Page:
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The Fiscal Crisis of the State [Paperback]

James O'Connor
4.0 out of 5 stars  See all reviews (1 customer review)
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Book Description

15 Dec 2006
The Fiscal Crisis of the State refers to the tendency of government expenditures to outpacxe revenues in the U. S. during the later 1960s and early 1970s, but its relevance to other countries of the period and also in todays global economy is evident. When government expenditure constitutes a larger and larger share of total economy, theorists who ignore the impact of the state budget do so at their own (and capitalism's) peril. This volume examines how changes in tax rates and tax structure used to regulate private economic activity. O'Connor theorizes that particular expenditures and programs and the budget as a whole can be understood only in terms of power relationships within the private economy.

Product details

  • Paperback: 308 pages
  • Publisher: Transaction Publishers; New edition edition (15 Dec 2006)
  • Language: English
  • ISBN-10: 0765808609
  • ISBN-13: 978-0765808608
  • Product Dimensions: 22.9 x 15.2 x 1.8 cm
  • Average Customer Review: 4.0 out of 5 stars  See all reviews (1 customer review)
  • Amazon Bestsellers Rank: 561,400 in Books (See Top 100 in Books)

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Product Description

About the Author

James O'Connor is emeritus professor in the Deparment of Sociology at the University of California at Santa Cruz.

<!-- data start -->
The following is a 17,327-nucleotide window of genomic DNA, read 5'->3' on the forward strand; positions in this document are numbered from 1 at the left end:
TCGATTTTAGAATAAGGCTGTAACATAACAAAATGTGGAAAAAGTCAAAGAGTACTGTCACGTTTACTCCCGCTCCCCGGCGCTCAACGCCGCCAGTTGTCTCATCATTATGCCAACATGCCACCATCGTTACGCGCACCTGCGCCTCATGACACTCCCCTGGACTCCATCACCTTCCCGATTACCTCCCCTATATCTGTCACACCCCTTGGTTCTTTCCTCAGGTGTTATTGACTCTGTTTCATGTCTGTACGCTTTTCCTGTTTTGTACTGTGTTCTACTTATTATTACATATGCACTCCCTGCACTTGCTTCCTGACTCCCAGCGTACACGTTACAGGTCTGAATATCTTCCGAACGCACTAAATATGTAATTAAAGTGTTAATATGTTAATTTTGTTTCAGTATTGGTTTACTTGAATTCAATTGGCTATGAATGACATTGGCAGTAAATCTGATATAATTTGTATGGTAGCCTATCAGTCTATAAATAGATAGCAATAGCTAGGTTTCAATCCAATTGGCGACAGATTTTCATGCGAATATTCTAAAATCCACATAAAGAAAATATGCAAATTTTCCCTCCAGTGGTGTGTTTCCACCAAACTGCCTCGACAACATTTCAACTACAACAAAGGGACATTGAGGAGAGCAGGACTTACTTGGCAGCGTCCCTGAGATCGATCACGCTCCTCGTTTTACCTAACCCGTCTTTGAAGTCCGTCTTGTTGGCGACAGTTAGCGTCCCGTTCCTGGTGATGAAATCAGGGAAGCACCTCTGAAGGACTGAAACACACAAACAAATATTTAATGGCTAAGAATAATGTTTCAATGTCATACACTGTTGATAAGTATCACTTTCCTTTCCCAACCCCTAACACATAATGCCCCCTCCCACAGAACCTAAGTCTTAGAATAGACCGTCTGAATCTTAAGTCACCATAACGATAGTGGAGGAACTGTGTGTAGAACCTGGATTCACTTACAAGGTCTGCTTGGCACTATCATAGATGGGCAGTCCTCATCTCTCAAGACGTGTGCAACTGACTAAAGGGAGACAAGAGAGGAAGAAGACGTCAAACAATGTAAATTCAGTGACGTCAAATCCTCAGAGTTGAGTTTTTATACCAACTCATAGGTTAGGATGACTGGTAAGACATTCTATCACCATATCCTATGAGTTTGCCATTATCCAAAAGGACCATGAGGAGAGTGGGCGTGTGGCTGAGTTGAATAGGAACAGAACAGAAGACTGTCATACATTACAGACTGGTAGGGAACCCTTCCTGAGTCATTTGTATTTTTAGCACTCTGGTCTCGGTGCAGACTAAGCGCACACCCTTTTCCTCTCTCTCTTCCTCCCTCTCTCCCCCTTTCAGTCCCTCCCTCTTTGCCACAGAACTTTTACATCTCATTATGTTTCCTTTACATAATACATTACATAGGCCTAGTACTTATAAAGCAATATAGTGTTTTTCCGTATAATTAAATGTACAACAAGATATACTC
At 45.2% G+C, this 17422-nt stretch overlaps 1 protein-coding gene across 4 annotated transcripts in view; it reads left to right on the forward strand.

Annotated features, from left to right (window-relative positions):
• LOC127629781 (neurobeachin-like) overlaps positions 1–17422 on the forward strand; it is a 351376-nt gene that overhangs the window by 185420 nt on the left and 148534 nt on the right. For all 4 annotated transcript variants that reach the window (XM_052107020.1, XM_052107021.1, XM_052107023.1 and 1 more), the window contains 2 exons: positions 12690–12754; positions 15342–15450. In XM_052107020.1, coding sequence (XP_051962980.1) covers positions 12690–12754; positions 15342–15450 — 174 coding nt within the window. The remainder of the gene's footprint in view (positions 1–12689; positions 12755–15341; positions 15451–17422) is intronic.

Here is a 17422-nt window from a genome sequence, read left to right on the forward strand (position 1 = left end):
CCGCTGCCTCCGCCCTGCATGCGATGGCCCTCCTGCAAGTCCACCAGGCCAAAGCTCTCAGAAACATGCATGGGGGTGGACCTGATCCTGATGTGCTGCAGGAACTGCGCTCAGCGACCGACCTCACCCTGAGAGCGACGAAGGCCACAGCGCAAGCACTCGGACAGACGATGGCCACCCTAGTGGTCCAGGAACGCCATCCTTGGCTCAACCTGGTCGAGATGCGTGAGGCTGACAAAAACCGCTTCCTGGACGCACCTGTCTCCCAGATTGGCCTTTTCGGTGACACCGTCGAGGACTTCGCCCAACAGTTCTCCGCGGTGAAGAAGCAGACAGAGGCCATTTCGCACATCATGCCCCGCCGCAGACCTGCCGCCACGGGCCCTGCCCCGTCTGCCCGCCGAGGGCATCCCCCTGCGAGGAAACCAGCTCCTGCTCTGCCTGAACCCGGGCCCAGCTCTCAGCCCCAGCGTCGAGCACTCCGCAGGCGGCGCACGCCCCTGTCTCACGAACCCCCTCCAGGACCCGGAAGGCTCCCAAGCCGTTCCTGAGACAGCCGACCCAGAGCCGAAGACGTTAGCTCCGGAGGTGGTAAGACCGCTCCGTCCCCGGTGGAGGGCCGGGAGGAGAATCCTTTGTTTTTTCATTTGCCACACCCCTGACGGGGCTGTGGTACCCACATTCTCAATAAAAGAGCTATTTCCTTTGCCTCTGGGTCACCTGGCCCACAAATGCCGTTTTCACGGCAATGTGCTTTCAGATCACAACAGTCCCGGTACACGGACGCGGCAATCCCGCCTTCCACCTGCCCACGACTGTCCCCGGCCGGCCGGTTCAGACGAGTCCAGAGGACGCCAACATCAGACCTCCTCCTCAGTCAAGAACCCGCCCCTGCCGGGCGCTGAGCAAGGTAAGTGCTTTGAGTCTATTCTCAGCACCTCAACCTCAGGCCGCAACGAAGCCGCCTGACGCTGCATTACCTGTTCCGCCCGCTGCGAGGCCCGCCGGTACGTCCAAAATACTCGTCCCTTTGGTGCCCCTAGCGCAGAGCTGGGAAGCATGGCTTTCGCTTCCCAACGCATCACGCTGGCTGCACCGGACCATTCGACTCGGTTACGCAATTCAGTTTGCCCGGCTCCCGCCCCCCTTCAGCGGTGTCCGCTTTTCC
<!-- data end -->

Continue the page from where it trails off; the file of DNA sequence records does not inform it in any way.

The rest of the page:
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Most Helpful Customer Reviews
4 of 4 people found the following review helpful
4.0 out of 5 stars Fiscal crisis? What fiscal crisis? 5 April 2010
I bought this book for my dissertation, though I would recommend it to people who are familiar with neo and post Marxist literature. It was written in the Seventies, though it has a new note at the beginning by the author in which he attempts to mitigate his lack of foresight regarding the rise of so-called neoliberalism.

I say 'so-called' because it is, after all, a perjorative term, though I use it myself regularly to describe the system of thought which expolits the inequitable and hidden aspects of our economy, aspects which begin to reveal themselves to us when we utilise the dialectical method of analysis.

This book gives us the benefit of a perspective on labour-capital relations which accounts for the divisions within labour, and the way in which parts of the labour force (the 'monopoly' sector) collude with capital to their benefit, keeping discipline within their own ranks, and making deals which deprive the poorest working people (in the 'competitive' sector) of a fair share of our common wealth. It describes the American society, but many of its observations are applicable to any advanced late or post-industrial state.

For those who have been following the work of David Harvey and others, it may be of some benefit to read this. While it is an old text, it could not be more up to date in the issue it addresses. It is an accessible text, and the writer does not fall in love with his own alliteration. He keeps it concise. So much so that his matter-of-fact assault on the contradictory and destructive process of capital accumulation sometimes shocks in its plausibility.

I won't say very much more about it as I keep dissembling into anti-capitalist rhetoric.
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